The depth of history here is extraordinary. You feel like you are there. I did struggle a little with the sheer volume of characters (many of whom had titles and names that changed!) but learnt to just let the story flow over me and concentrate on Cromwell.Some have commented on the present tense as being a strange choice but I liked it - in fact I didn't really notice it thinking about it there is an immediacy about it. A sense that this is some fusty old history.A wonderful listen. I'm looking forward to the next two in the series - even though one is written yet!


    0 of 0 people found this review helpful
  •  
    Sarah Hayward, CA, United States 12-26-12
    Sarah Hayward, CA, United States 12-26-12 Member Since 2012
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    "I expected more..."

    I have been a fan of stories about the Tudors, but this one left me wanting more.

    First of all, unless you are fully familiar with all the key players in that part of history, then you are out of luck in terms of really understanding and visualizing the characters. I thought the character development was lacking - in most cases you didn't know what anyone looked like, what they sounded like, etc.

    I also felt like both the story and narration didn't have a good flow. There weren't a lot of highs and lows; just a steady, monotonous description of the political dealings inside the Tudor household from the prospective of Cranmer. There were many times throughout the listening that I couldn't tell when one chapter had ended and the other one started - even at the end I felt like "wait, that was it?... okay..."

    Don't get me wrong, this author is obviously talented and people smarter than me have given her awards for this piece of work, so there's obviously something to it. I'll just say that if you are looking for a good story to entertain you in your free time, this probably isn't what you're looking for. If you are a huge fan of the Tudors, know the era inside and out, and just want some further insight from the prospective of Cranmer - by all means, dig in.

    0 of 0 people found this review helpful
  •  
    Jaime AUSTIN, TX, United States 12-24-12
    Jaime AUSTIN, TX, United States 12-24-12 Member Since 2017
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    "Amazing performance"
    What did you like best about this story?

    Even though it is a story familiar to most, the perspective of Cromwell gives Henry VIII and his break from Rome a new twist. Cromwell is so clever, ambitious and flawed that he reminds me of one of my favorite fictional characters - Tyrion Lannister.


    What about Simon Slater’s performance did you like?

    One of the best performances. With so many characters to keep track of, Simon Slater does a wonderful job of making each voice distinct and genuine.


    Was this a book you wanted to listen to all in one sitting?

    Sure -but way too long. Despite it's length, I was sad when it was over.


    0 of 0 people found this review helpful
  •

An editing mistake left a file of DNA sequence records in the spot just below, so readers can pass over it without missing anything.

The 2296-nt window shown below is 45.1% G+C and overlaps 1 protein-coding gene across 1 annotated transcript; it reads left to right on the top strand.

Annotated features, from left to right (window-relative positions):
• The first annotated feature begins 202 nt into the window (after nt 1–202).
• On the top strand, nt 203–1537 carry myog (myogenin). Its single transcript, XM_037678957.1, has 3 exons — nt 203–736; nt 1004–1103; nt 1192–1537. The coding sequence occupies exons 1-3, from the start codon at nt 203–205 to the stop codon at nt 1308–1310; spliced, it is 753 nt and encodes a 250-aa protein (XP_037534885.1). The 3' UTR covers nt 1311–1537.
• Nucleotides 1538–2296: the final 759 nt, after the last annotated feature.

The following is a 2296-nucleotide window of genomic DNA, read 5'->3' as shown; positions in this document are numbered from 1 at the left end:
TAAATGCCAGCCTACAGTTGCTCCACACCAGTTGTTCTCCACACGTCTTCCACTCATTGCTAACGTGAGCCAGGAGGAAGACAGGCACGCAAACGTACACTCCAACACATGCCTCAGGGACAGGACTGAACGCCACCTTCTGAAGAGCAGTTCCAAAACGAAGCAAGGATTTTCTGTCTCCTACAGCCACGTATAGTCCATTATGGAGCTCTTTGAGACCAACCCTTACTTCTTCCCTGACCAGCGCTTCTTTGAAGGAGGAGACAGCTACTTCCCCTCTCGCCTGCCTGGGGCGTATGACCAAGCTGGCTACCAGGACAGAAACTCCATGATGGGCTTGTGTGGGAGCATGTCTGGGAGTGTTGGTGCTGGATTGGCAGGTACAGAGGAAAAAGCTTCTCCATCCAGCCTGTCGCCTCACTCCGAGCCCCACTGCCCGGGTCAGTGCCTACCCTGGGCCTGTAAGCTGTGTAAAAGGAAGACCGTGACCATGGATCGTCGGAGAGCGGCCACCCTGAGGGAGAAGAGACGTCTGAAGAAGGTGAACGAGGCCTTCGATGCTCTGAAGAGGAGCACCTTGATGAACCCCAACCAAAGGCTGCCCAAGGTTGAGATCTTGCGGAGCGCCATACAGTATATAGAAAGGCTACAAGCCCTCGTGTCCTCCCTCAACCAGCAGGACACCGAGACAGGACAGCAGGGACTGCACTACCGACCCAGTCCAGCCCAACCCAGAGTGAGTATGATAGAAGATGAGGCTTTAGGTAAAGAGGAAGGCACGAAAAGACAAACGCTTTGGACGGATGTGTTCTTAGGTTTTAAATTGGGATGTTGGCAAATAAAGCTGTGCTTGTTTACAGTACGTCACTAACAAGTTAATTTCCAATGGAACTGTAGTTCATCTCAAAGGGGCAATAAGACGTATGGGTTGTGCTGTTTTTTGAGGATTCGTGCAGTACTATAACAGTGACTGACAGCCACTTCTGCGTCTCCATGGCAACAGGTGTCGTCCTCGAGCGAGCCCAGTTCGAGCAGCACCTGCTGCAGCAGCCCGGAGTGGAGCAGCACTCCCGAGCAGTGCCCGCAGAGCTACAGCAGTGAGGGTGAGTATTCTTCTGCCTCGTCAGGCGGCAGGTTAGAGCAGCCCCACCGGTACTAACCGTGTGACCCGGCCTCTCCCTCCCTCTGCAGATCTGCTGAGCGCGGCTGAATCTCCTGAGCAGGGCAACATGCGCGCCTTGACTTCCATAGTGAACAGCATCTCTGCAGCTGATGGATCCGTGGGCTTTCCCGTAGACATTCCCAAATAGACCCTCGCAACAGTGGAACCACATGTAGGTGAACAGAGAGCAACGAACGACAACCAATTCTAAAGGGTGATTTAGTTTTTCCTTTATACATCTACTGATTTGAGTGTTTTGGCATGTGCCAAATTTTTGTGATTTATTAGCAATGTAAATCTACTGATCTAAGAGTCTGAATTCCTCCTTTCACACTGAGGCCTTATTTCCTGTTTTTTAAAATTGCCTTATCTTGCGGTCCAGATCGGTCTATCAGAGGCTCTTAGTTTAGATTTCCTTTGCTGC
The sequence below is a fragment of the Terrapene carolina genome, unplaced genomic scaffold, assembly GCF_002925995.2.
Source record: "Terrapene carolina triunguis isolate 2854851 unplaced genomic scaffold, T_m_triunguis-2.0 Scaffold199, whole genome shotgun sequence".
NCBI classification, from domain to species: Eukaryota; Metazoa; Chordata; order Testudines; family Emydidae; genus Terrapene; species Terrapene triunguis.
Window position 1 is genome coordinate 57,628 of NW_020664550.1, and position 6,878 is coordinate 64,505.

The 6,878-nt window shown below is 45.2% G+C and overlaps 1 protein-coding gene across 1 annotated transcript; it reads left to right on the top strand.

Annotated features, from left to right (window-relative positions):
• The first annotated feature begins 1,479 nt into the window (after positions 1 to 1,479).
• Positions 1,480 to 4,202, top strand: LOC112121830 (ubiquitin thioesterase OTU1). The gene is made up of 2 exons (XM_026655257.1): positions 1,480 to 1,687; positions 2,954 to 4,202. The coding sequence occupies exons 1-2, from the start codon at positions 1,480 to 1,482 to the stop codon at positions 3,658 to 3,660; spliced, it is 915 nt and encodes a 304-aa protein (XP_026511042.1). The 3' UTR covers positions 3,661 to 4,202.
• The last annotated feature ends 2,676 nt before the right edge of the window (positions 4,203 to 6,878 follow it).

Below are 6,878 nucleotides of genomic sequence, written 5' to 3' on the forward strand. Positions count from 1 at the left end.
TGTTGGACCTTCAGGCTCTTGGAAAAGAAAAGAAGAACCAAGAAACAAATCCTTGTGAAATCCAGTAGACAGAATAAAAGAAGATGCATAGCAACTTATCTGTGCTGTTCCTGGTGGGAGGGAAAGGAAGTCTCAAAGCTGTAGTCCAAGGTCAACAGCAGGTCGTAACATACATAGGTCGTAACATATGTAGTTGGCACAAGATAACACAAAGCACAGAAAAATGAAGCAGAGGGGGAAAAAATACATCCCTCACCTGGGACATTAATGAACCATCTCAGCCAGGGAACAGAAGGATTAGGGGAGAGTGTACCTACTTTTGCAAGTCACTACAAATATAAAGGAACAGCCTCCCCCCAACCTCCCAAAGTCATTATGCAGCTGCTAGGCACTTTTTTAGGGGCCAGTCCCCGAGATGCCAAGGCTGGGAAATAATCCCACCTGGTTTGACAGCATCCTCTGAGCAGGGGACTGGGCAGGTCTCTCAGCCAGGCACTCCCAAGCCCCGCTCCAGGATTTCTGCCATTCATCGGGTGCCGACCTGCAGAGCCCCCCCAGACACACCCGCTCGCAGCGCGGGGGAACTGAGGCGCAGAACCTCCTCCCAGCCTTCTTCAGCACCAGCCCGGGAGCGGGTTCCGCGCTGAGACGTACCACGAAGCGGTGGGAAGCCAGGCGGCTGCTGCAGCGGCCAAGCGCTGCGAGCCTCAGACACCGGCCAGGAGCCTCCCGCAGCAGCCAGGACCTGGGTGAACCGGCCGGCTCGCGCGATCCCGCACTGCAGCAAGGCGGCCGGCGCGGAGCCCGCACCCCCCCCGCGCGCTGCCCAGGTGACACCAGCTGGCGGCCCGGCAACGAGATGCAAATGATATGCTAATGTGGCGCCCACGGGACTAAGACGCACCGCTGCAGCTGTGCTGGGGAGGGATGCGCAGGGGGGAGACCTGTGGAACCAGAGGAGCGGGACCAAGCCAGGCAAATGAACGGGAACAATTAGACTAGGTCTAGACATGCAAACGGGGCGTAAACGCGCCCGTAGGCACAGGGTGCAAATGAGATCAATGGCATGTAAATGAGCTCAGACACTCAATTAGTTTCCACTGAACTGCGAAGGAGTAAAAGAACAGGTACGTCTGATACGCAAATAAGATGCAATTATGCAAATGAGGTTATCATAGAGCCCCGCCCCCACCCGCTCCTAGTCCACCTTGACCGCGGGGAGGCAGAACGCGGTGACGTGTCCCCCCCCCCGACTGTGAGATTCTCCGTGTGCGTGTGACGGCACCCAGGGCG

Scott 12-20-12
    Scott 12-20-12
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    "Had to bail out"

    Maybe if I had unlimited time and patience I could have stuck it out, but after over an hour of listening it was too frustrating. I couldn't understand what was going on, who was talking or even when it was conversation. The narrator was annoying because he over-acted.

    0 of 0 people found this review helpful
  •  
    Jennifer Morrison, CO, United States 12-18-12
    Jennifer Morrison, CO, United States 12-18-12 Member Since 2007
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    "Not my Cup of Tea"

    Without a clear understanding of all the intrigues of Henry VIII, I found this book very hard to follow and understand.

    I gave it several hours, but it just did not hold my attention.

    Although the narrator gets good reviews, I found many of his voices to be so similar that I wasn't sure who was talking.

    0 of 0 people found this review helpful
  •  
    Connie Okemos, MI, United States 12-11-12
    Connie Okemos, MI, United States 12-11-12 Member Since 2010
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    "Maybe a great book, hard to follow the narrative"
    What did you love best about Wolf Hall?

    I always love to read about the intrigue of the British monarchy but this is too hard to follow.


    Would you recommend Wolf Hall to your friends? Why or why not?

    My husband is reading this book on his IPad and I am listening to it on my IPad. We both find it hard to follow because the different characters are not easily identified when they are speaking - more the style of writing than the fault of the reader.


    Have you listened to any of Simon Slater’s other performances before? How does this one compare?

    No


    Was this a book you wanted to listen to all in one sitting?

    No


    0 of 0 people found this review helpful
  •  
    Teresa Okemos, MI, United States 12-09-12
    Teresa Okemos, MI, United States 12-09-12 Member Since 2007
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    "Everything I didn't know about the Boleyn story"

    There's been a great deal in recent media about Henry VIII and Ann Boleyn, and I thought I'd heard and read enough to last me a lifetime. But I heard Hilary Mantel interviewed on Fresh Air and she sounded so intelligent and spoke in such an interesting way about the women in her books, that I thought I'd given them a try. Lucky me! I learned more than I could have imagined about the people who played their large and tragic parts in the drama of Henry and Ann. But this is a book about Thomas Cromwell in particular--only a name to me until now. Fascinating and wonderful read/listen! You won't be disappointed.

    0 of 0 people found this review helpful